Oscar nominations are announced on Tuesday, January 22, 2019

Tag Cloud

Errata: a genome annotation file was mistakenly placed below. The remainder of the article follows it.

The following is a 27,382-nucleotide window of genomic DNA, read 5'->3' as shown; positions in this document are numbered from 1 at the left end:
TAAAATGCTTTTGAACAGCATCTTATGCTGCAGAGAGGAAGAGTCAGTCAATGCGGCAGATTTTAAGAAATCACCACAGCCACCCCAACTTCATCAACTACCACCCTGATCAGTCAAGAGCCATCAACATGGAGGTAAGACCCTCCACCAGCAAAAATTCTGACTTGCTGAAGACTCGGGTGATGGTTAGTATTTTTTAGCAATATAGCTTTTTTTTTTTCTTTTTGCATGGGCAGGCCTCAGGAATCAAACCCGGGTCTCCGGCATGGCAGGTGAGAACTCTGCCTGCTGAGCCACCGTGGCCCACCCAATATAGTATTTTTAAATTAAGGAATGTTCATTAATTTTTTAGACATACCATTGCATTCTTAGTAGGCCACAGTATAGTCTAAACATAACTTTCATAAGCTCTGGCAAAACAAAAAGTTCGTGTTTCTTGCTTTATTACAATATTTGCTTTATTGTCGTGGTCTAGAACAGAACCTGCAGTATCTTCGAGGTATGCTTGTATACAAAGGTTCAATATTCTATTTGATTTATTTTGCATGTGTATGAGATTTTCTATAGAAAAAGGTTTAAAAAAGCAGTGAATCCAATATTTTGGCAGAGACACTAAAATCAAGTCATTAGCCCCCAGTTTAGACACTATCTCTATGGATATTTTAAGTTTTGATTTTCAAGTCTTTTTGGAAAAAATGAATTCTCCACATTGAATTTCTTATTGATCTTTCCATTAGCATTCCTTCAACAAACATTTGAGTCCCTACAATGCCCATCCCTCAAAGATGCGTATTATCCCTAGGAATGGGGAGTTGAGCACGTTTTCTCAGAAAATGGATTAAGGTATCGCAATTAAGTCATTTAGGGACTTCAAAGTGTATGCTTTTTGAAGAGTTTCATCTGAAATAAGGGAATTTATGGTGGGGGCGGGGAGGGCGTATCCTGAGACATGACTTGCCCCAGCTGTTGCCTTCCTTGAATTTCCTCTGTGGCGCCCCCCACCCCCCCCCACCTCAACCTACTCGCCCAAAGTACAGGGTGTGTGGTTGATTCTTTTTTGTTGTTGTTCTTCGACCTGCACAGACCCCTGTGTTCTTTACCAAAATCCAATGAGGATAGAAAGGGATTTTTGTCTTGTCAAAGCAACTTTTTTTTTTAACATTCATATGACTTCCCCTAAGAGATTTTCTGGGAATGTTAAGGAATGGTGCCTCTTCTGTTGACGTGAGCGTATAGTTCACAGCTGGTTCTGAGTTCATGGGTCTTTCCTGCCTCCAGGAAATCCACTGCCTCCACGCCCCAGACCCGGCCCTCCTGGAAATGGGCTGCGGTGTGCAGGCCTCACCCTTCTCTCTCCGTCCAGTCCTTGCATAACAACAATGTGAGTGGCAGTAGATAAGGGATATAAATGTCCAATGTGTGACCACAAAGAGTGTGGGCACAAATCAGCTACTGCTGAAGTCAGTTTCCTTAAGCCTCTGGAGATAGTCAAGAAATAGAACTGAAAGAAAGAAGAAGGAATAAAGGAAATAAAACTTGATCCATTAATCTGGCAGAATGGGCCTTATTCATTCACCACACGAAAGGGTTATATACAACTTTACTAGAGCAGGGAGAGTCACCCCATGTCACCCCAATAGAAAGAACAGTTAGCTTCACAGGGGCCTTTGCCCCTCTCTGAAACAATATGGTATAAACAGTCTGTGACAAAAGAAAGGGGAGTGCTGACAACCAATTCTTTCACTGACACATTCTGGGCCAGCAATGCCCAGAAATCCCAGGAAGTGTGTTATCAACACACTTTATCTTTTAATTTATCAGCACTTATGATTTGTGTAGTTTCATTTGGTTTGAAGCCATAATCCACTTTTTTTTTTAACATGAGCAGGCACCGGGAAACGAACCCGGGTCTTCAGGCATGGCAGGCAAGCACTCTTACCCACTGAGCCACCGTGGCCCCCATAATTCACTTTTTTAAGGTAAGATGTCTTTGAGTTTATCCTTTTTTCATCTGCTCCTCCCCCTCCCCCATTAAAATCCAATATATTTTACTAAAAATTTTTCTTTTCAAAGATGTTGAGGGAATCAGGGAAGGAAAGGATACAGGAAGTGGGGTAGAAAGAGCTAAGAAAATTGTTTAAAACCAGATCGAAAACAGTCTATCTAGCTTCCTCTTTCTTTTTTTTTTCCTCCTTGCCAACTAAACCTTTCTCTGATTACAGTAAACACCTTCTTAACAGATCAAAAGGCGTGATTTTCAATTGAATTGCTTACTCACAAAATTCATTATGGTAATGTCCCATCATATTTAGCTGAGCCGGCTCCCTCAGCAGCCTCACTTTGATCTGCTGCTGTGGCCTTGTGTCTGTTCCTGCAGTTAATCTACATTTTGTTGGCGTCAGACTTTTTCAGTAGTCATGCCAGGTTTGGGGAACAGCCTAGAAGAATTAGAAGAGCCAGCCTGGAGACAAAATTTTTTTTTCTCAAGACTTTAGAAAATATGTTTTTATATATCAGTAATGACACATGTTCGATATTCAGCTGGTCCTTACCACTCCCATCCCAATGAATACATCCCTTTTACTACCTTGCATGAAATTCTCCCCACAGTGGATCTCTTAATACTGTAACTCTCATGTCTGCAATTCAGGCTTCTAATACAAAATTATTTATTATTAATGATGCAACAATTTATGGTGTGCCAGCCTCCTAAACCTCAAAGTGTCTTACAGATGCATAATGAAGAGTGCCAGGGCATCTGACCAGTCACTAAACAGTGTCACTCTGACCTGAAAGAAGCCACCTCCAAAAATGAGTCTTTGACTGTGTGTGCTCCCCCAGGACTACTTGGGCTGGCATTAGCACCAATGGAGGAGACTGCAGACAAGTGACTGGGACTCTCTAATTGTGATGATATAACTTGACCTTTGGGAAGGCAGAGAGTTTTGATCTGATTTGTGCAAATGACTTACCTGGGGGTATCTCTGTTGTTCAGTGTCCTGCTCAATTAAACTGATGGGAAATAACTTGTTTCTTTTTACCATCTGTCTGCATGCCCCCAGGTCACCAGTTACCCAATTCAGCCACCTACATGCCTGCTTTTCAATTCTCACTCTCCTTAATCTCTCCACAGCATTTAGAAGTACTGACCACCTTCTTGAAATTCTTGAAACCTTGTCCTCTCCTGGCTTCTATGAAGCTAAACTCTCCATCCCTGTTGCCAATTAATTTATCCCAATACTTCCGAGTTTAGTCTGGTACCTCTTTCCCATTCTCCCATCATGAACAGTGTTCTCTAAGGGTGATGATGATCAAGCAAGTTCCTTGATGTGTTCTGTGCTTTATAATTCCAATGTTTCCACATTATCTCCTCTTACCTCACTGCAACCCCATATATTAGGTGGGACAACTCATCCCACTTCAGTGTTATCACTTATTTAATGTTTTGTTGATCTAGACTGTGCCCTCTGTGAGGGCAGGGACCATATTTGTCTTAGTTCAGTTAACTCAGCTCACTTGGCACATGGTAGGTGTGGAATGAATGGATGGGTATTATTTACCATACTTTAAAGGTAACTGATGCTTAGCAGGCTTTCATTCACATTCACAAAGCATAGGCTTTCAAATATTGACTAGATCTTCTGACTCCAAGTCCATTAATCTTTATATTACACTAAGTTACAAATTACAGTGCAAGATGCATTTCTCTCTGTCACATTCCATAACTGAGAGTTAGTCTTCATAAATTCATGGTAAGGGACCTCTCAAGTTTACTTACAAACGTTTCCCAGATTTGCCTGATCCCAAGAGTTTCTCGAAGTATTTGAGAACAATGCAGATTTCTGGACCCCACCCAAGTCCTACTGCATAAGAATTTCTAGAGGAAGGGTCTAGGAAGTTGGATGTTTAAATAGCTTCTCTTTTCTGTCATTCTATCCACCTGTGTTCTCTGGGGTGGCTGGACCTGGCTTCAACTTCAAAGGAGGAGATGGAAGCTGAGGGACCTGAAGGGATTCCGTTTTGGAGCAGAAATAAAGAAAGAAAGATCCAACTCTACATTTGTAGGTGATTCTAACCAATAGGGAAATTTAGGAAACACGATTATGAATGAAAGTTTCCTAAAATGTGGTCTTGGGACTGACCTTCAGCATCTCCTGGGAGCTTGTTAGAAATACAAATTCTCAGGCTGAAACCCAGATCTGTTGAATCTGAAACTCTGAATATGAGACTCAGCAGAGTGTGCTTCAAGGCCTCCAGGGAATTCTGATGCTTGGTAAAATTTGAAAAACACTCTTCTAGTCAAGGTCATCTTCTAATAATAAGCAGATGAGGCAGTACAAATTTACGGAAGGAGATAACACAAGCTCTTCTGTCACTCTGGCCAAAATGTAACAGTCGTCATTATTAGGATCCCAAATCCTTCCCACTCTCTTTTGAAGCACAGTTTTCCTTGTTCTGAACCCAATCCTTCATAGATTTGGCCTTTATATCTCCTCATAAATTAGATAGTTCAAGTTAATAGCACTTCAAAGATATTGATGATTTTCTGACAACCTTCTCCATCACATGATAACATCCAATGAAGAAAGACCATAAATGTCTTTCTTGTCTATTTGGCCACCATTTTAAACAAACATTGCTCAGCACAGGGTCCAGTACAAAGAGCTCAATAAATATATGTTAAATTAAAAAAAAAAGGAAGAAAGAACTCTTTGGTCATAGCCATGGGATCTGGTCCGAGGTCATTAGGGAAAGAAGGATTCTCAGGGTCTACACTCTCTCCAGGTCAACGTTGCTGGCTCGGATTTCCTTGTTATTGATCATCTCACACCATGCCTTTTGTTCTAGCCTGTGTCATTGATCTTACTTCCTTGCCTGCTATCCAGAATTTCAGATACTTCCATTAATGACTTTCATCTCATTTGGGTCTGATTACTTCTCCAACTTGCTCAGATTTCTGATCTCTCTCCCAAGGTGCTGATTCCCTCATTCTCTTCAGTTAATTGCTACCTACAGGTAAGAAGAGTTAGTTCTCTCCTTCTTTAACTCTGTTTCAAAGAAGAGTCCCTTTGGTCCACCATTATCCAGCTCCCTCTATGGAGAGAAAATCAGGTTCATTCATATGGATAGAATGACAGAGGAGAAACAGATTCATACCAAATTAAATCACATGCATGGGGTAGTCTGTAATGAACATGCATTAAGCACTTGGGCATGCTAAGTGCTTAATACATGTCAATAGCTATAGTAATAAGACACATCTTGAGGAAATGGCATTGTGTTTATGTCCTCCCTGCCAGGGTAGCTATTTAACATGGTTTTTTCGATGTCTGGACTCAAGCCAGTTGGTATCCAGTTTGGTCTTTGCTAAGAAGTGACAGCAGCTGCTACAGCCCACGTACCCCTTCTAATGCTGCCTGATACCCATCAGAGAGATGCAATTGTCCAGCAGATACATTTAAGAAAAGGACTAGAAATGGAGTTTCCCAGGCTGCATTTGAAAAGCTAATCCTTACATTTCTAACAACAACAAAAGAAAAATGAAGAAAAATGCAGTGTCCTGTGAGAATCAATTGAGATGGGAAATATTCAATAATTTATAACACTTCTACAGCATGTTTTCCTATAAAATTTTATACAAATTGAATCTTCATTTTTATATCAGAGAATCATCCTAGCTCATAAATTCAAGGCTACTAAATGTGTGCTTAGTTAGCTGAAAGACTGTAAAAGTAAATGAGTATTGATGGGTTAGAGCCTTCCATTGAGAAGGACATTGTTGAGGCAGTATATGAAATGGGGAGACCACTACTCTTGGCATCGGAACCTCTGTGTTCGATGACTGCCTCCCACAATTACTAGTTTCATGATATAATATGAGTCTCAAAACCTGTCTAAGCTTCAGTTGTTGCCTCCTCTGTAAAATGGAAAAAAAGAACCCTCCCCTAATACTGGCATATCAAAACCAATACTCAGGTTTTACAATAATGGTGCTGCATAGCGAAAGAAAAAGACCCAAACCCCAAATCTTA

Red Carpet RT21 Superheroe elevated horror talk show Ovation Sci-Fi Cosplay San Diego Comic-Con Cannes binge finale Winter TV cats Ellie Kemper FOX Mudbound Film Festival Rocketman Mystery unscripted sports Britbox what to watch composers Bravo zombies PBS disaster dramedy 007 TV Land Interview AMC spider-man Infographic X-Men Holidays TCM OWN Awards Tour Shondaland Photos Certified Fresh dceu science fiction Captain marvel spinoff Best and Worst National Geographic BET zombie 2019 game show thriller spy thriller 21st Century Fox Amazon FXX doctor who adventure Epix Sony Pictures Sundance Now Star Wars Paramount CW Seed IFC Films CMT Biopics supernatural Stephen King Unbreakable Kimmy Schmidt Emmys LGBT Musicals CNN Tarantino See It Skip It Watching Series LGBTQ Ghostbusters diversity CBS ratings cinemax aliens travel Trailer Comics on TV Starz Musical Rocky war 2017 Syfy Summer Spectrum Originals Schedule Awards Sundance jamie lee curtis Walt Disney Pictures psycho adaptation zero dark thirty Freeform TruTV casting medical drama NYCC Esquire Christmas Writers Guild of America crime drama Apple Animation 20th Century Fox Marvel Premiere Dates American Society of Cinematographers Action Superheroes Adult Swim miniseries Dark Horse Comics Reality Martial Arts SXSW Anna Paquin The Witch Creative Arts Emmys DC Universe Rock teaser BBC Tumblr award winner YouTube Premium GLAAD Teen police drama true crime DC streaming service festivals GoT Character Guide Election ESPN Food Network hist Showtime Logo Pride Month Nickelodeon Elton John sequel historical drama Chernobyl mutant crossover singing competition Comedy SundanceTV Western mockumentary vampires dc Mindy Kaling TBS nature Kids & Family VH1 TCA Spring TV period drama Music Winners Toys Comic Book crime thriller Crackle toy story Extras Disney Channel Fantasy Nominations Year in Review Super Bowl cooking Fall TV space based on movie comic Opinion Mary poppins ITV Pop E! Box Office RT History 2018 FX NBC TCA 2017 Countdown Columbia Pictures technology CBS All Access political drama sitcom MCU YouTube Red History Mary Tyler Moore A&E cops BBC America USA President YA Sneak Peek Chilling Adventures of Sabrina Universal The CW Cartoon Network Video Games television robots 45 DC Comics PaleyFest The Arrangement Nat Geo richard e. Grant Pixar MTV 2015 ABC Family strong female leads natural history USA Network crime Marathons WGN Podcast Oscars justice league Spike Quiz MSNBC Heroines anime dragons Calendar ABC Fox News biography blaxploitation Acorn TV transformers cults Pirates Masterpiece APB Women's History Month serial killer DirecTV GIFs Lifetime Horror TNT Set visit docudrama green book Warner Bros. Paramount Network VICE Song of Ice and Fire TV El Rey Pet Sematary Vudu anthology DGA Thanksgiving Hulu facebook 2016 First Look IFC Disney 24 frames E3 Tomatazos Country Mary Poppins Returns animated Rom-Com Lionsgate witnail politics Trophy Talk theme song HBO Star Trek romance Polls and Games Grammys social media discovery SDCC Trivia Amazon Prime Brie Larson streaming Lucasfilm Shudder New York Comic Con Drama comiccon harry potter golden globes Valentine's Day Black Mirror Comedy Central TIFF Netflix boxoffice TLC psychological thriller Reality Competition